Center for Strategic Decision Research


Security Challenges of Southern Europe and the Mediterranean

Admiral Giampaolo Di Paola
Chief of Defense of Italy

Admiral Giampaolo Di Paola
In the Middle East, "...the Israeli-Palestinian question remains the central problem."

It is a distinct pleasure to have the opportunity to attend this workshop and to address such a distinguished audience concerning how the Italian armed forces look at the security challenges of Southern Europe and the Mediterranean, a very critical arena for global security. Because security is now a global issue, global responses are needed, including:

  • Elaborating new ways to effectively cope with security’s unpredictable scenarios;  
  • Analyzing its trends;  
  • Developing long-term, commonly shared strategies as well as day-to-day focused responses to the challenge


The disruption of what an Italian strategist called “the elegant simplicities of the Cold War” has resulted in profound changes in the security environment, presenting an even more complex situation because of the new actors and the emerging challenges. In addition, today’s security risks and threats involve ordinary people throughout the world, making global security a dramatically relevant political issue.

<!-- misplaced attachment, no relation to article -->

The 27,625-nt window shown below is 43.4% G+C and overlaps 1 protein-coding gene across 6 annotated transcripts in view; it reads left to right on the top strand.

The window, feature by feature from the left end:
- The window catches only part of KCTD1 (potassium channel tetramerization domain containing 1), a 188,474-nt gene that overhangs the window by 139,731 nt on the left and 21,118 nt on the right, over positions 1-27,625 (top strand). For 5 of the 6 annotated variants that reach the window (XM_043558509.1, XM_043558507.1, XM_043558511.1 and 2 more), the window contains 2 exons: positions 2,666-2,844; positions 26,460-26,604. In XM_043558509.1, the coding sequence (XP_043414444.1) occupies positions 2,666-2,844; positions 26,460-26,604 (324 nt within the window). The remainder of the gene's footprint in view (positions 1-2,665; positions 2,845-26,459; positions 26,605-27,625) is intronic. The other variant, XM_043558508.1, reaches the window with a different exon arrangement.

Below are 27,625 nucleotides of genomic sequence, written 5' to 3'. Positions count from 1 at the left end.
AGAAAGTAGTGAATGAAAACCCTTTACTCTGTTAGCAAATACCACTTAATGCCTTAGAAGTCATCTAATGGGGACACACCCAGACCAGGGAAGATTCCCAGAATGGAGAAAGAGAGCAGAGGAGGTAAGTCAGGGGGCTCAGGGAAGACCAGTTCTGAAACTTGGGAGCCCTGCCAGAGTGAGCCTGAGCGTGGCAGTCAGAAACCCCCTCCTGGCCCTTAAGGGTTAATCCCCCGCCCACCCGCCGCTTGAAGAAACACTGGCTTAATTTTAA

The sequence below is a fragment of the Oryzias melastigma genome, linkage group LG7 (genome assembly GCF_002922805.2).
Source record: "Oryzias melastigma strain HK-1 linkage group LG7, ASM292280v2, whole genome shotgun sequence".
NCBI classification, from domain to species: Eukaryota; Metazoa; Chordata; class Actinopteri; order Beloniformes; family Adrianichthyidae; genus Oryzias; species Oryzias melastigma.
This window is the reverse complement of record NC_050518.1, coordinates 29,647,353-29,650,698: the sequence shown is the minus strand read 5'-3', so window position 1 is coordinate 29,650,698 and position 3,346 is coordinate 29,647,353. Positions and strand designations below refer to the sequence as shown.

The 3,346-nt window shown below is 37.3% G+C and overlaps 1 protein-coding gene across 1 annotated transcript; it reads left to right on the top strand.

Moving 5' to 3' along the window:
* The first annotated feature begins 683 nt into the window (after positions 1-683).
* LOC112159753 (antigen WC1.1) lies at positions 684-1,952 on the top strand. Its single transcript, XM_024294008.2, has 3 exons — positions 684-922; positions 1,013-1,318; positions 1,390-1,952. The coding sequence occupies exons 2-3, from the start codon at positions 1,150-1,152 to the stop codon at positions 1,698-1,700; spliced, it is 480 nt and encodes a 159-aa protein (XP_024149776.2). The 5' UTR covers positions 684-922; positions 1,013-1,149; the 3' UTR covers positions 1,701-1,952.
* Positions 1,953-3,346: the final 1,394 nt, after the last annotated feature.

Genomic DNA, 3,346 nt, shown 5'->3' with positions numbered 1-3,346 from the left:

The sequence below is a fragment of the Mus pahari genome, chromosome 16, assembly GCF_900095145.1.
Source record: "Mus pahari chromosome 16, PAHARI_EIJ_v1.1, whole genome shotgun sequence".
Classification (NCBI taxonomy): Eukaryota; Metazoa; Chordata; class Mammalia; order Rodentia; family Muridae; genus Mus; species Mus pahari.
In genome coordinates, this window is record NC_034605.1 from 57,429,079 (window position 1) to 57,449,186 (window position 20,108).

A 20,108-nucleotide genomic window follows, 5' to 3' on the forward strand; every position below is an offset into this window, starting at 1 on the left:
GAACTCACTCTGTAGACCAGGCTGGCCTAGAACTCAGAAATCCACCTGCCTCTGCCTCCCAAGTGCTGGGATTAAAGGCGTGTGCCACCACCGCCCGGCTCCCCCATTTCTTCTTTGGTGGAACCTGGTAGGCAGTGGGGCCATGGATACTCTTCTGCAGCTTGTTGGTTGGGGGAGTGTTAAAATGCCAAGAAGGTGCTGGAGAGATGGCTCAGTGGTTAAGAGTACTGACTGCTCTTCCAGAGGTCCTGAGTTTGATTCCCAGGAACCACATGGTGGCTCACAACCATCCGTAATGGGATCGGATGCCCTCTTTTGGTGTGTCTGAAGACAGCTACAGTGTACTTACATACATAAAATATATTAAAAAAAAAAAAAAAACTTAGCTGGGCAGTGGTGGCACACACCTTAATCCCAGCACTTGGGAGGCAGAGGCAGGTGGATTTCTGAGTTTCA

The security challenges of Southern Europe and the Mediterranean stretch well beyond their geographic boundaries; their geopolitical dimensions encompass the Atlantic approaches to Gibraltar, the Middle East, the Persian Gulf, the Caucasus, and even Central Asia. From a Western point of view, this results in a “wider Mediterranean” arena; from an Eastern point of view there is a “greater Middle East.” However, both outlooks follow the historical perspective of “bridges and crossroads” among cultures.

The growth of civilizations as well as the expansion of the greatest empires have been crucial factors in developing the “common space” of the region. Today’s “wider Mediterranean common space” incorporates hundreds of millions of people from many different cultures who are now living in tens of different states, some of which originated very recently and are subject to strong external pressure. The region has remarkable dissymmetry in demographic trends as well as in its economic and political development. It also has an astonishing concentration of natural resources, vital for the development of the planet.